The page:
The Naked City May 10 2012
BAD MAN JOHNNY
He might not have looked so unworried if he knew how soon his life was going to end.

This LAPD mugshot of gangster Johnny Stompanato dates from today in 1952, when he was arrested on suspicion of armed robbery. Stompanato was an Illinois boy who joined the army and after his discharge fell into the west coast gangster lifestyle. He quickly became well known to the cops. Beverly Hills police chief Clifford Anderson described him as “one of the most successful wolves in Hollywood,” which was a polite way of saying he was a pimp, blackmailer, and boy toy for a series of wealthy women, who he often shook down for cash. By the time these images were made he was living the high life as a connected subordinate to top tier mobster Mickey Cohen.

After numerous scrapes, liaisons and adventures, plus an arrest in 1956 for violating the White-Slave Traffic Act, aka the Mann Act, Stompanato met actress Lana Turner. It was the spring of 1957. Turner had just survived an ugly divorce involving a husband who molested her daughter from a previous marriage, and her movie career had taken a hit when MGM had declined to renew her contract. But she was still one of the biggest names in Hollywood, and Stompanato thought he’d finally found the pot of gold at the end of the rainbow. Turner was rich, connected, beautiful, and wild. And she was drawn to him because he looked good, had a bad reputation, and was known to be a dynamo in bed.

Stompanato was accustomed to being physical with women, and, while Turner put up with the abuse, her daughter Cheryl grew less and less inclined to stand by and watch. One April night in 1958 Stompanato was allegedly roughing up Turner, when Cheryl—fourteen years old at the time—grabbed a knife and stuck Stompanato in the chest. Either by intent or lucky aim, one of the toughest and meanest wiseguys in Hollywood ended up cold on the floor, and the case became the tabloid sensation of the decade. Turner’s daughter was eventually acquitted at trial of murder charges on the grounds of justifiable homicide. The photos below provide a chronology of the events and aftermath of the night that brought Johnny Stomp to his end, and you can read a bit more about the killing at a previous post here.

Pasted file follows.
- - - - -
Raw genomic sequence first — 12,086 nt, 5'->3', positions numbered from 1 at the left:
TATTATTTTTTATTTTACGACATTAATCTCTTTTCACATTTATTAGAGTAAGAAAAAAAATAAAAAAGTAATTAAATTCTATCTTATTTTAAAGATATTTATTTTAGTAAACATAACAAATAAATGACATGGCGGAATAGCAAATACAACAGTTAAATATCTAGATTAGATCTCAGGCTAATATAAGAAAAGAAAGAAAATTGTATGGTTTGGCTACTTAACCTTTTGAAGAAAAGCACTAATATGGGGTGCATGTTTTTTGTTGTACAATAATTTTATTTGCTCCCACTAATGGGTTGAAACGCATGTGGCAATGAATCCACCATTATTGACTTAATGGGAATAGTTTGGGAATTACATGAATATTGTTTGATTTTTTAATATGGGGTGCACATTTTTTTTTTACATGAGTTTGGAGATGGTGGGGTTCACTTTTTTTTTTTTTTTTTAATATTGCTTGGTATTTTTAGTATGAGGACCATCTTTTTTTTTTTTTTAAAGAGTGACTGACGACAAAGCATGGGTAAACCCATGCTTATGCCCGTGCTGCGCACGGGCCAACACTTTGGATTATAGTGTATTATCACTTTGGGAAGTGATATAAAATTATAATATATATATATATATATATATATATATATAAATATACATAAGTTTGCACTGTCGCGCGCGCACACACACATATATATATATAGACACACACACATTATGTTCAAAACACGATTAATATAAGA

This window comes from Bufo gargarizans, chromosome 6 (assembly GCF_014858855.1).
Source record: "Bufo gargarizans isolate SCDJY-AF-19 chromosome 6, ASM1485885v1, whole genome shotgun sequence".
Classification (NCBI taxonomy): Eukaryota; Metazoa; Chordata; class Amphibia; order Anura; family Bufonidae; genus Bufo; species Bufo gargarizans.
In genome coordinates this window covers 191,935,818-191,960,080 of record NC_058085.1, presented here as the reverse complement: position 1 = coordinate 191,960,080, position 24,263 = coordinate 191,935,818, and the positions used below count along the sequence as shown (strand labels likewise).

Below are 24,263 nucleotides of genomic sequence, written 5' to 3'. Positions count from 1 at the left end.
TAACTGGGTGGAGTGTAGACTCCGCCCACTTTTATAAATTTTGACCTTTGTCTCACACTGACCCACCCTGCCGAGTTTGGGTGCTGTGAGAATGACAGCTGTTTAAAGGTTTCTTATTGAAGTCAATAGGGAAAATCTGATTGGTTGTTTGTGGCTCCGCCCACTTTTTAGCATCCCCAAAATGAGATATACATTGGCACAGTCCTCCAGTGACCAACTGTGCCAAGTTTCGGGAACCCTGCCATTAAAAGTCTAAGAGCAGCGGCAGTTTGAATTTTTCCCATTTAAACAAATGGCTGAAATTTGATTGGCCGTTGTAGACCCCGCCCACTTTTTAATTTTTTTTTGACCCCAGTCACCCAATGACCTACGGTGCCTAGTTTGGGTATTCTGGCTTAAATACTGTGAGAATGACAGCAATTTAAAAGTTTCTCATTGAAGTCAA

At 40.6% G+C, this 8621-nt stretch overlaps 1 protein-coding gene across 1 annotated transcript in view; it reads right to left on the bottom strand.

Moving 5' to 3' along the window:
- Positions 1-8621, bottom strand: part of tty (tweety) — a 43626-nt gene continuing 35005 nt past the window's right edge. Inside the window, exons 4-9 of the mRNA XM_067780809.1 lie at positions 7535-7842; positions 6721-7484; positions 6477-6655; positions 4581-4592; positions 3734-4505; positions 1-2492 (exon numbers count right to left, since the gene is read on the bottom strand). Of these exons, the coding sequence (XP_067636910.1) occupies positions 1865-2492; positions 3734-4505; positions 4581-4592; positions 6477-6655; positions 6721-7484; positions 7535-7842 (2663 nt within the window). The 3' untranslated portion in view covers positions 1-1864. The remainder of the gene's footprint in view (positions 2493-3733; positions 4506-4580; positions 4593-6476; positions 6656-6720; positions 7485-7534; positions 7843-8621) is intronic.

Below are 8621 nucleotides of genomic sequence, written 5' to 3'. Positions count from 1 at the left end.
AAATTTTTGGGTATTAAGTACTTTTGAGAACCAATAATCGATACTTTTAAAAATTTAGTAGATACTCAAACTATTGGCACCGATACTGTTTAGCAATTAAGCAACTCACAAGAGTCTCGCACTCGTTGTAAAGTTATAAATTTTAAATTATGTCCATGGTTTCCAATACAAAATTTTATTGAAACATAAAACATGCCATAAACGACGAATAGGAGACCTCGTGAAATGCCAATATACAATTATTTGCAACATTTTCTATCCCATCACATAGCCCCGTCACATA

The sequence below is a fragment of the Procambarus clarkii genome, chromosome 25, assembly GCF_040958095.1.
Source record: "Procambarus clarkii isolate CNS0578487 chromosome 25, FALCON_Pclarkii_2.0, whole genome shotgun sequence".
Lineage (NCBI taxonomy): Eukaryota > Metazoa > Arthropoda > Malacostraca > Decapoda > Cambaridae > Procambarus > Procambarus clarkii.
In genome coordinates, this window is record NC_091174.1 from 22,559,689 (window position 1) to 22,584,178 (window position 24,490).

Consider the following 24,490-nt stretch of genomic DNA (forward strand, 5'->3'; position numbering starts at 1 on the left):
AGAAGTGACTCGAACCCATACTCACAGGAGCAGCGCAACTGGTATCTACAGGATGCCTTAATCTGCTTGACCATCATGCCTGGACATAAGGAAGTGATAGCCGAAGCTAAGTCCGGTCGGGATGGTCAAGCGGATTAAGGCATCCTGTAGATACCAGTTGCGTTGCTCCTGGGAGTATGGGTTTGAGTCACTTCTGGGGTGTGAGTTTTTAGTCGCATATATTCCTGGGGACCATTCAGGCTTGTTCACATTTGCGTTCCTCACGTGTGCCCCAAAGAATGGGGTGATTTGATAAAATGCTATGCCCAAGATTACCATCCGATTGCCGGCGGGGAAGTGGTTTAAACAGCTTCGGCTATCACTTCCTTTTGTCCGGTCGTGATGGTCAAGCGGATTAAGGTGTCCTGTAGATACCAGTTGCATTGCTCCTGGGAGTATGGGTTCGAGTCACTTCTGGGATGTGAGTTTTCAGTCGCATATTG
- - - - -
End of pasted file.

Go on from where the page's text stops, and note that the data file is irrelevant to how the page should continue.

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History Rewind
The headlines that mattered yesteryear.
September 01
1902—French Go to Moon
Georges Méliès' Le voyage dans la lune, aka A Trip to the Moon, is released in France. It is the first science-fiction film ever made.
1939—Germany Starts World War II
Nazi Germany, along with the Soviet Union and Slovakia, attack Poland, beginning the chain reaction that leads to war across Europe.
1972—Fischer Beats Spassky
In Reykjavík, Iceland, American Bobby Fischer beats Russian Boris Spassky and becomes the world chess champion. The match had been portrayed as a Cold War battle, and thus was a major propaganda victory for the United States.
August 31
1948—Mitchum and Leeds Snared in Drug Raid
Actor Robert Mitchum and actress Lila Leeds are arrested in a Hollywood drug raid and convicted of criminal conspiracy to possess marijuana. Mitchum serves 43 days in jail, but in 1951 the conviction is overturned when it is exposed as a set-up. The entire episode has zero effect on his popularity. Leeds, conversely, becomes a heroin addict while behind bars and is never able to rekindle her career.
1997—Princess Diana Killed in Accident
Princess Diana dies after a car crash in the Pont de l'Alma tunnel in Paris, along with Egyptian jet-setter Dodi Al-Fayed, and driver Henri Paul, who loses control of the car while attempting to elude paparazzi. Despite lengthy resuscitation attempts, including internal cardiac massage, Diana dies at 4 a.m. local time. Her funeral six days later is watched by an estimated 2.5 billion people worldwide.
August 30
1918—Lenin Shot
Russian political revolutionary Fanny Kaplan shoots Bolshevik leader Vladimir Lenin, wounding him in the shoulder and jaw. Lenin survives, she doesn't—she's executed three days later.
1963—Washington-Moscow Hotline Established
A hotline between U.S. and Soviet leaders, known as the Washington-Moscow hotline or Red Telephone, goes into operation. It linked the White House to the Kremlin at the height of the Cold War, and presumably still does today.
2006—Glenn Ford Dies
Canadian actor Glenn Ford, who starred in some of the best films ever made, including Gilda, The Big Heat, and the original 3:10 to Yuma, dies in his home in Beverly Hills, USA. He was still in love with Rita Hayworth, his one-time co-star who had died years earlier. Reputedly, his last words were, "You don't keep Rita Hayworth waiting."

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